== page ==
15 Jun Car Accidents Have Delayed Symptoms. Here’s What to Look For
Many people who walk away from a car accident do so feeling very lucky they were not badly injured. They reach this conclusion because, although they have been “banged up,” they don’t feel any pain or discomfort significant enough to send them to see a doctor.
In many cases, a policeman or another passenger in the car or a witness will urge this person to go see a doctor. “With a collision like that, you should see a doctor,” they might say.
Still, in the absence of significant pain, these people who feel lucky, wave off the suggestion to go seek medical help. This could be a huge mistake. In the first place, an immediate visit to a post-accident specialty clinic, such as Colorado Accident & Injury, is the proper place to go to document any minor, hidden, or moderate injury that you don’t feel is of any consequence.
Secondly, many significant injuries, such as whiplash and brain trauma, may have delayed symptoms. Seeing a post-accident specialist is the best choice for finding experts who know about the hidden symptoms of a recent accident.
Some of these delayed conditions could be life-altering or life-threatening. Various neck injuries can gravitate from moderate to severe if the neck is not stabilized right away. Treating potential head trauma on time can also be a critical factor in your recovery.
The second potential trap people fall into regarding post-accident care, is that they assume symptoms that show up days or weeks after an accident are not as serious as an injury in which the discomfort is immediate and obvious. However, delayed symptoms do not mean the symptoms aren’t real and significant.
Here are some delayed, post-accident symptoms that should trigger an immediate call to a post-accident specialist or your primary care doctor.
Mild to moderate concussions might not show up right after an accident. Symptoms of brain trauma can also be delayed. Either of these conditions could cause headaches that are not obvious right after an accident.
LOOK OUT FOR:
Look out for mood shifts, insomnia, loss of appetite, blurred vision, nausea, and added sensitivity to light or touch. A blurred vision should also be taken seriously if it occurs after an accident.
Whiplash can also cause headaches, as it could include injury to neck muscles, which causes tension in tissues that support the head. Inflammation caused by whiplash can be slow to develop, resulting in delayed pain and discomfort.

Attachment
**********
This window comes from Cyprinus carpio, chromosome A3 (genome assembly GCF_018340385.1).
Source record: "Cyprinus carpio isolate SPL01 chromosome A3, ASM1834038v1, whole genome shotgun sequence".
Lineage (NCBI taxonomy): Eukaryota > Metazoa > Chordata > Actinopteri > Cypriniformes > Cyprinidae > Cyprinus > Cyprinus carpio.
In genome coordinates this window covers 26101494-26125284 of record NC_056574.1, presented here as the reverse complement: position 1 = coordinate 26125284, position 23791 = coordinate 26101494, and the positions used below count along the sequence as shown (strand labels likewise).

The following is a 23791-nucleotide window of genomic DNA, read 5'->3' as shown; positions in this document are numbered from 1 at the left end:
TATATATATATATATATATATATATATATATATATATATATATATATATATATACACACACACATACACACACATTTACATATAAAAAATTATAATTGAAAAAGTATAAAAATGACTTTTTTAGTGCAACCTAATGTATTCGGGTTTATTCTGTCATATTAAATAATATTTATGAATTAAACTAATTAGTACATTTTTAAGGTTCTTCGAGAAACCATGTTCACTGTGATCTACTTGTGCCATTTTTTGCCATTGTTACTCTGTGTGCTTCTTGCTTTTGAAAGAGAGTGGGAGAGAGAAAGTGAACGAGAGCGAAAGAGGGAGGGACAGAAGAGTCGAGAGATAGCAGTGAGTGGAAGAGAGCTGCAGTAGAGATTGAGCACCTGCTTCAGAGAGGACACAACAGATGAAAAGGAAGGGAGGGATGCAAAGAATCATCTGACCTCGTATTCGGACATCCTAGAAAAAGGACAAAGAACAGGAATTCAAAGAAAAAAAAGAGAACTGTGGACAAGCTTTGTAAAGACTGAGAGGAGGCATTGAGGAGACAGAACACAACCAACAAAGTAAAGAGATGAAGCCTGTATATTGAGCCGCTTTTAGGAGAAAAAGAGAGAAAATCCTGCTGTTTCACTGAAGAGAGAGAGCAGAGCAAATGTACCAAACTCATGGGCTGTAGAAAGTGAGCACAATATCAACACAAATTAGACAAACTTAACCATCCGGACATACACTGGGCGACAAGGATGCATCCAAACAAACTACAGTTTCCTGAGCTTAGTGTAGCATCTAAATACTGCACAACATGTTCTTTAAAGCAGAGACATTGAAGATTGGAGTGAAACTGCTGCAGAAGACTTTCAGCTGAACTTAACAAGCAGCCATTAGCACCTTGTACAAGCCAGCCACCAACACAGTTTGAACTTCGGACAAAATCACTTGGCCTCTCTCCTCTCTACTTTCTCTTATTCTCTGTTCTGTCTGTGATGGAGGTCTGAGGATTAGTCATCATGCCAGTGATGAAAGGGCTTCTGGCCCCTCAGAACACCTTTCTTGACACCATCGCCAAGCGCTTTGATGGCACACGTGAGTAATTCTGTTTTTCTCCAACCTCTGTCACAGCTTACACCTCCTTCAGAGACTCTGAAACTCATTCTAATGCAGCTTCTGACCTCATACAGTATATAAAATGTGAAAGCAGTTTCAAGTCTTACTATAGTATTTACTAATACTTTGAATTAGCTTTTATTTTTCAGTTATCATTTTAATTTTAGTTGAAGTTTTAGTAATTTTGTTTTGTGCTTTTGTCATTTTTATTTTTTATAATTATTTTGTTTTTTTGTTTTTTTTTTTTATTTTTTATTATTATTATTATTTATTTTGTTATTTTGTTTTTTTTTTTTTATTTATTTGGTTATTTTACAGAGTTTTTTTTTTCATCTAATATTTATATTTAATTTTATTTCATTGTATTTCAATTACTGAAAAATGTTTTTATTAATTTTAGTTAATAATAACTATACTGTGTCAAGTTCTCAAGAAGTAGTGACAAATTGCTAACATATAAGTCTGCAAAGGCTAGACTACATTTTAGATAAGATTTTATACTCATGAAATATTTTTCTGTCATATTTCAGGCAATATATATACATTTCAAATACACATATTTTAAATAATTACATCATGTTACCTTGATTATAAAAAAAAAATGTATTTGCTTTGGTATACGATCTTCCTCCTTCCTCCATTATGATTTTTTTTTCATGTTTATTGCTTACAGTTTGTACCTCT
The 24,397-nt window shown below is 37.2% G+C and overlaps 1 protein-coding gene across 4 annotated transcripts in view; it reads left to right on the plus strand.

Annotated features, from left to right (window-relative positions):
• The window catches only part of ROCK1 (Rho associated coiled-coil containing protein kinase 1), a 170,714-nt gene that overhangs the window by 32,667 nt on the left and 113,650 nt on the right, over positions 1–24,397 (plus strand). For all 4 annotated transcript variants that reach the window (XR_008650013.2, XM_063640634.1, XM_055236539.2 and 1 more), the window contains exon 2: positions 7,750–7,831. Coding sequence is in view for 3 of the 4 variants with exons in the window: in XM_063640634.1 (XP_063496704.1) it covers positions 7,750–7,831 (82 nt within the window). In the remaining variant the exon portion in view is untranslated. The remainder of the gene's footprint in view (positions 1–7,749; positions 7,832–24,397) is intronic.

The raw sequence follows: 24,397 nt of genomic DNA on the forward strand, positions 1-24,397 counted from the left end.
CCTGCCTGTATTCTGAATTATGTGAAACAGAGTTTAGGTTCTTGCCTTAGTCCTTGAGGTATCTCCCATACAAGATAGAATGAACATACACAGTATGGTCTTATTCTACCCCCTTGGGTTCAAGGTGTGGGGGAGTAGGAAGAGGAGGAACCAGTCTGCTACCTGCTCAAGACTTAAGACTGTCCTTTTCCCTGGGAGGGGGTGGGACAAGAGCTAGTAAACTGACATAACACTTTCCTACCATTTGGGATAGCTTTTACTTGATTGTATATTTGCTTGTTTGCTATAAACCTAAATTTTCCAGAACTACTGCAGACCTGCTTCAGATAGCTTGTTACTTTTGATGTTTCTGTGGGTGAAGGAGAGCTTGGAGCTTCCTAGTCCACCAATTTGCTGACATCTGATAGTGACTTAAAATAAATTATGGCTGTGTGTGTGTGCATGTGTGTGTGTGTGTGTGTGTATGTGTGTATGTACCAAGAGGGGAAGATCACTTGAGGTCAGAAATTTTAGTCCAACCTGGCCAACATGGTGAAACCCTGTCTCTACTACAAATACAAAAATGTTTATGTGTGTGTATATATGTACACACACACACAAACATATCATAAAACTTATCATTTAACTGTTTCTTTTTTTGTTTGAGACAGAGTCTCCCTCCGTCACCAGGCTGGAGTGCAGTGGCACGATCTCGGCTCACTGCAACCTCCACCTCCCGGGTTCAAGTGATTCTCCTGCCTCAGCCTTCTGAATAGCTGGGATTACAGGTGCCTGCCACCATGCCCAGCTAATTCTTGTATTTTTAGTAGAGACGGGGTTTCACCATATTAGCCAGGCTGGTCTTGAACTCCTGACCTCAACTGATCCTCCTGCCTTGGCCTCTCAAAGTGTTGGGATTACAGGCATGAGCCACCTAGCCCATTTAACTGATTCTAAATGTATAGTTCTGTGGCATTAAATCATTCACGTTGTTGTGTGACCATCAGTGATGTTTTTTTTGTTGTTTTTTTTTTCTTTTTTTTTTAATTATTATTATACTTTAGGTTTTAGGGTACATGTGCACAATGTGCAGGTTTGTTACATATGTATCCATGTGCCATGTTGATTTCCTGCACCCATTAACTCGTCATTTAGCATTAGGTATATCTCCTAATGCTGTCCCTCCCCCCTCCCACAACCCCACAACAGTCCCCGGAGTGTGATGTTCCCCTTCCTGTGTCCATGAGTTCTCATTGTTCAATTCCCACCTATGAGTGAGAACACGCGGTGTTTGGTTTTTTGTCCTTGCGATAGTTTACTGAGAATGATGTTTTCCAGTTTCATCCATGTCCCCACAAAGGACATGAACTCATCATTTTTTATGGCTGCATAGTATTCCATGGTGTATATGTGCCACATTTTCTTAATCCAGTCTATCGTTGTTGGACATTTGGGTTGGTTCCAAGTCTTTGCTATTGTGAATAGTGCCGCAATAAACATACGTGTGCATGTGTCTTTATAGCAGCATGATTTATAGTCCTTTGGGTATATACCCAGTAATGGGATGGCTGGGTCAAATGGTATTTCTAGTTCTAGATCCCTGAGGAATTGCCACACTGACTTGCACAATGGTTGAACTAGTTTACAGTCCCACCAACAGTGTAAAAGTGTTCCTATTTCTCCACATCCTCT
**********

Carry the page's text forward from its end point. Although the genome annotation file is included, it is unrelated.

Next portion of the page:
LOOK OUT FOR:
Whiplash symptoms include pain in the neck, shoulder, head, back, stiffness and soreness, overall body aches, changes in vision, and restrictions to your range of motion.
Post-Traumatic Stress Disorder
Post-traumatic stress disorder (PTSD) can be caused by any event or events that cause emotional trauma. PTSD is common after severe accidents for persons who survive a bad crash and even for witnesses to an accident who was not in any of the involved vehicles. Excessive stress in one event or many events can cause PTSD.
LOOK OUT FOR:
Look out for unusual or swiftly changing moods, increased anxiety especially when trigged by even minor events that remind you of the accident. PTSD often looks like someone overreacting to everyday events, such as someone dropping a package that makes a sudden sound, just as the car accident made a sudden crashing sound.
ALSO, LOOK OUT FOR:
A variety of symptoms that should prompt you to call a physician or see a post-accident specialist include:
- Unexplained pain, especially in neck, shoulders, and back
- Unexplained fatigue
- Changes in vision
- Tingling sensation or numbness
- Abdominal pain, including nausea
- Hearing loss or unexplained sounds (tinnitus)
- Cognitive dysfunction (difficulty concentrating, remembering or processing information, as well as memory glitches or memory loss)
Looking for a post-accident specialist? Call Colorado Accident & Injury at 719-917-1000.